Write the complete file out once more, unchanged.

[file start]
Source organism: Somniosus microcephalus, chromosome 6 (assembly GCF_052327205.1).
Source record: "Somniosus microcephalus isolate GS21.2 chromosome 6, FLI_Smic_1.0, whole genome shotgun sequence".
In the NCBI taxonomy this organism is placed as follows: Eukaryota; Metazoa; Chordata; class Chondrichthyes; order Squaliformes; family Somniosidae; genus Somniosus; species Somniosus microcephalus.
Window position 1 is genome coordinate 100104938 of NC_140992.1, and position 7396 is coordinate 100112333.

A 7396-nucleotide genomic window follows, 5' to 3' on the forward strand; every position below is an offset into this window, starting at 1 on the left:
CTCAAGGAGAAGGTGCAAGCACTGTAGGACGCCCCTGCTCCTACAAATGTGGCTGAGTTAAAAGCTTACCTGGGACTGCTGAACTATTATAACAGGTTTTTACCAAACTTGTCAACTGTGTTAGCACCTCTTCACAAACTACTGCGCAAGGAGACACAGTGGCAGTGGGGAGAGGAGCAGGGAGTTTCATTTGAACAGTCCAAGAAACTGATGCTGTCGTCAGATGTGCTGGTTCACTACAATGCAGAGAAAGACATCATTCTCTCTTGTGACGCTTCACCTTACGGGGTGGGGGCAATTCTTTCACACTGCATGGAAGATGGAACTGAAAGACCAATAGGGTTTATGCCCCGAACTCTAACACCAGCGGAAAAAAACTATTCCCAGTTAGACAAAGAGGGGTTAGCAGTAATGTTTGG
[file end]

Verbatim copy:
Source organism: Somniosus microcephalus, chromosome 6 (assembly GCF_052327205.1).
Source record: "Somniosus microcephalus isolate GS21.2 chromosome 6, FLI_Smic_1.0, whole genome shotgun sequence".
In the NCBI taxonomy this organism is placed as follows: Eukaryota; Metazoa; Chordata; class Chondrichthyes; order Squaliformes; family Somniosidae; genus Somniosus; species Somniosus microcephalus.
Window position 1 is genome coordinate 100104938 of NC_140992.1, and position 7396 is coordinate 100112333.

A 7396-nucleotide genomic window follows, 5' to 3' on the forward strand; every position below is an offset into this window, starting at 1 on the left:
CTCAAGGAGAAGGTGCAAGCACTGTAGGACGCCCCTGCTCCTACAAATGTGGCTGAGTTAAAAGCTTACCTGGGACTGCTGAACTATTATAACAGGTTTTTACCAAACTTGTCAACTGTGTTAGCACCTCTTCACAAACTACTGCGCAAGGAGACACAGTGGCAGTGGGGAGAGGAGCAGGGAGTTTCATTTGAACAGTCCAAGAAACTGATGCTGTCGTCAGATGTGCTGGTTCACTACAATGCAGAGAAAGACATCATTCTCTCTTGTGACGCTTCACCTTACGGGGTGGGGGCAATTCTTTCACACTGCATGGAAGATGGAACTGAAAGACCAATAGGGTTTATGCCCCGAACTCTAACACCAGCGGAAAAAAACTATTCCCAGTTAGACAAAGAGGGGTTAGCAGTAATGTTTGG